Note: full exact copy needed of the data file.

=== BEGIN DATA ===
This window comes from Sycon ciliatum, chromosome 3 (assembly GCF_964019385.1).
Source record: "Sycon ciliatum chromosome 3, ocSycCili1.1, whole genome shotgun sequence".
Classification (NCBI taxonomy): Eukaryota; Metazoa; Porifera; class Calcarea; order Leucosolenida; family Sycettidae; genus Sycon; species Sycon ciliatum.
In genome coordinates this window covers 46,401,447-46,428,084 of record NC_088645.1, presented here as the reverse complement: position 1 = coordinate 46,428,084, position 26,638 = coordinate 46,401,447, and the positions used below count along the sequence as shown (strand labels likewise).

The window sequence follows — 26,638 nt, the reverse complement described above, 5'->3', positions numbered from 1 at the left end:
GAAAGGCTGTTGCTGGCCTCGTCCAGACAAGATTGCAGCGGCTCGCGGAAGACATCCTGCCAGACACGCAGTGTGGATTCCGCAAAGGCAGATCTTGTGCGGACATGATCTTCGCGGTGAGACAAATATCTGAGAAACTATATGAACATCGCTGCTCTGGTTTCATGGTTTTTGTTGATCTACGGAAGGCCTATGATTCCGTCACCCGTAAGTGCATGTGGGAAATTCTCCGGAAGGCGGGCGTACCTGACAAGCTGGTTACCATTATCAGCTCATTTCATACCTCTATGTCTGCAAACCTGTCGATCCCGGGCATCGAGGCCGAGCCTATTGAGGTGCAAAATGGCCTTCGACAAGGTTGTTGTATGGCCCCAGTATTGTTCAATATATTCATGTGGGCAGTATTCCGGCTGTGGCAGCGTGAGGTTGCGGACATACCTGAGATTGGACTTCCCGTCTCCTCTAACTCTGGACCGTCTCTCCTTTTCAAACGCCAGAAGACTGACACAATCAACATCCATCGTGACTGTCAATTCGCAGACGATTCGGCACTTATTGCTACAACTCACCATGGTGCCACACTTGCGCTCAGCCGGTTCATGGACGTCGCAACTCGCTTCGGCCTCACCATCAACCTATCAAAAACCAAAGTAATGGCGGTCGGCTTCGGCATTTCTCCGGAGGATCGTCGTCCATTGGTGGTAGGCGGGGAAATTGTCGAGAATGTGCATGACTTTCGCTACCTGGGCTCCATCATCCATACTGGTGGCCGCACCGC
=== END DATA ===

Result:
This window comes from Sycon ciliatum, chromosome 3 (assembly GCF_964019385.1).
Source record: "Sycon ciliatum chromosome 3, ocSycCili1.1, whole genome shotgun sequence".
Classification (NCBI taxonomy): Eukaryota; Metazoa; Porifera; class Calcarea; order Leucosolenida; family Sycettidae; genus Sycon; species Sycon ciliatum.
In genome coordinates this window covers 46,401,447-46,428,084 of record NC_088645.1, presented here as the reverse complement: position 1 = coordinate 46,428,084, position 26,638 = coordinate 46,401,447, and the positions used below count along the sequence as shown (strand labels likewise).

The window sequence follows — 26,638 nt, the reverse complement described above, 5'->3', positions numbered from 1 at the left end:
GAAAGGCTGTTGCTGGCCTCGTCCAGACAAGATTGCAGCGGCTCGCGGAAGACATCCTGCCAGACACGCAGTGTGGATTCCGCAAAGGCAGATCTTGTGCGGACATGATCTTCGCGGTGAGACAAATATCTGAGAAACTATATGAACATCGCTGCTCTGGTTTCATGGTTTTTGTTGATCTACGGAAGGCCTATGATTCCGTCACCCGTAAGTGCATGTGGGAAATTCTCCGGAAGGCGGGCGTACCTGACAAGCTGGTTACCATTATCAGCTCATTTCATACCTCTATGTCTGCAAACCTGTCGATCCCGGGCATCGAGGCCGAGCCTATTGAGGTGCAAAATGGCCTTCGACAAGGTTGTTGTATGGCCCCAGTATTGTTCAATATATTCATGTGGGCAGTATTCCGGCTGTGGCAGCGTGAGGTTGCGGACATACCTGAGATTGGACTTCCCGTCTCCTCTAACTCTGGACCGTCTCTCCTTTTCAAACGCCAGAAGACTGACACAATCAACATCCATCGTGACTGTCAATTCGCAGACGATTCGGCACTTATTGCTACAACTCACCATGGTGCCACACTTGCGCTCAGCCGGTTCATGGACGTCGCAACTCGCTTCGGCCTCACCATCAACCTATCAAAAACCAAAGTAATGGCGGTCGGCTTCGGCATTTCTCCGGAGGATCGTCGTCCATTGGTGGTAGGCGGGGAAATTGTCGAGAATGTGCATGACTTTCGCTACCTGGGCTCCATCATCCATACTGGTGGCCGCACCGC